Travel back to the summer of 1968 in New York City, where a middle-aged man named Michael has been living in an old brownstone on the Upper East Side for about six years. He rents because he can’t afford to buy, and his chaotic and disheveled atmosphere matches his personality. A few of the knickknacks in his bedroom were inherited from his parents, but the decor in his living room is more artful because he often welcomes company. And on one rainy night, all these confluences come to fruition during a raucous-yet-soul-baring birthday party among eight of his friends.
Only a few of those details are mentioned in the Netflix movie The Boys in the Band (premiering Wednesday, September 30). But because the LGBTQ drama—which originated as a Broadway play in 1968—is almost exclusively set inside this apartment, production designer Judy Becker and set decorator Gene Serdena created their own dossier before getting to work. “It was a fun challenge because the apartment is a character in the film,” Becker, who juggled duties on the film and work on the newly released Ratched, tells Architectural Digest. (The human characters, by the way, are played by the likes of Jim Parsons, Matt Bomer, Andrew Rannells, and Zachary Quinto.) Seconds Serdena, “We really had to convey the historical evolution of Michael and expand on clues that were embedded in the play.”
Not only did Michael (Parsons) have a specific backstory, so did his well-worn residence. Though it was shot on a Netflix soundstage in Los Angeles, “I was determined that it not be a Hollywood version of New York City,” Becker says. A longtime Manhattan resident, she envisioned the building as a former ballroom converted into a multilevel apartment sometime in the 1950s—just like her aunt and uncle’s old place on the Upper West Side. “I found floor plans for New York City apartments from that era so we could measure every detail, like the ceiling height,” she says. “It’s always nice to ground something in reality.” She also reasoned that Michael replaced the original staircase with a more cosmopolitan spiral one. (Her team bought it from an architectural salvage place in NYC and shipped it west.) And due to his lease, the walls are painted neutral white in accordance with his landlord, and slightly shaded: “When you live in the city you collect a lot of dust and dirt.”
Michael’s decor? In a word, eclectic. “He has a protective nest and his obsessions with comfort and luxury are things he might be clinging to or pursuing to avoid existential questions addressed within the story,” Serdana explains. The rust-velvet Victorian armchairs and gold-beige sofa from Omega Cinema-Props in L.A.—with the stuffing removed so the pieces would appear misshapen—are countered with more modern pieces like the zebra-skin rug. He and his team also rummaged through prop houses to populate the apartment with an assortment of chandeliers, pendant lamps, lamps with opaque metal shades and warm linen shades as the story progressed from sunset to late evening. He’s especially proud of the upright dark-wood piano in the corner, which is a Lyric model with crackle patina and was found on the internet. “It made the set look more dynamic—and it’s a repository for art and photographs,” he says.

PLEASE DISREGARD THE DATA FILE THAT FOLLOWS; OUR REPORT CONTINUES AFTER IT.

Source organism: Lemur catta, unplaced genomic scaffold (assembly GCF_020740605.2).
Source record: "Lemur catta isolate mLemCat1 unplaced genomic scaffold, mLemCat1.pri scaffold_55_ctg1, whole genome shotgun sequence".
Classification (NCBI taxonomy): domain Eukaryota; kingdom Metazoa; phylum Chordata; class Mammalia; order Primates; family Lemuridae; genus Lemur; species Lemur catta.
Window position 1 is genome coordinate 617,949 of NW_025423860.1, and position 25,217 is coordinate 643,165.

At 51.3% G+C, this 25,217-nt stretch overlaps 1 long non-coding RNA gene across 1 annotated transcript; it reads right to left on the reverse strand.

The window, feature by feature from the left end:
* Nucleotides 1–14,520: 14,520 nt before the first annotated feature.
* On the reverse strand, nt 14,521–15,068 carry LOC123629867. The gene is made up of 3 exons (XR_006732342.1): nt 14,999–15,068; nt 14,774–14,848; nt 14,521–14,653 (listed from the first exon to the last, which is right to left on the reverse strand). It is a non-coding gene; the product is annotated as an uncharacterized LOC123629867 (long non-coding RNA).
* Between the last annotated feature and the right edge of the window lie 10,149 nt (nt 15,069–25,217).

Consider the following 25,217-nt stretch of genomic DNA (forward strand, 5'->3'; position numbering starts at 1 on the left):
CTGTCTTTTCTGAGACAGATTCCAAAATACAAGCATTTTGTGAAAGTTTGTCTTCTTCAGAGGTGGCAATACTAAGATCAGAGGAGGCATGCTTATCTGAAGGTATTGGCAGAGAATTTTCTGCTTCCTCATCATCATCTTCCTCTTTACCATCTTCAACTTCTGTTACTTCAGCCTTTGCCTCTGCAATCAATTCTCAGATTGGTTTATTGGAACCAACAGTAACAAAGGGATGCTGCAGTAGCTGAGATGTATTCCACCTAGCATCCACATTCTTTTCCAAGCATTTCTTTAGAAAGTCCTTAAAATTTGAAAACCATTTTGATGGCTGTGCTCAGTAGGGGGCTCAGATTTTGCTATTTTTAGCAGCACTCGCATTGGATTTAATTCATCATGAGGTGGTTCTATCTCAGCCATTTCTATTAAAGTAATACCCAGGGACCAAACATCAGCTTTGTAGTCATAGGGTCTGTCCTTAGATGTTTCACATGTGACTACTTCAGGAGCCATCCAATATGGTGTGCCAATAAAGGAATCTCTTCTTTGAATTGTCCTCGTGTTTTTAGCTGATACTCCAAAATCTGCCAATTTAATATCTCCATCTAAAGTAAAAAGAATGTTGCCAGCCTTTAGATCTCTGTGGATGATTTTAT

The art on the walls, meanwhile, are reproduced posters that the production team picked via researching retro magazines and books. “We wanted to use art that celebrated the male form, as though his apartment was a sanctuary,” Serdana says. One work is a painting by Czech illustrator and graphic artist Alphonse Mucha. Another is a poster for the 1968 Lyric Opera in Chicago designed by the Russian-born French artist Romain de Tirtoff, who went by the pseudonym Erté. Becker found the latter painting on eBay during the beginning of The Boys in the Band prep. “It was one of the first things we bought,” she says. “And it’s one of the more colorful pieces, so it stands out.”
Nonetheless, Becker admits it’s the dated technology that will likely stand out to the viewers. That includes a black-and-white TV stuffed into a closet, a wooden stereo complete with a record player, and a beige rotary land-line telephone (bought from the Hand Prop Room in L.A.) that nearly every character uses during the party to call a onetime love. “I love doing period projects because it’s complicated and it just looks different,” she says. “If this were a suburban house in 2020, that might not have been as much fun.”
Originally Appeared on Architectural Digest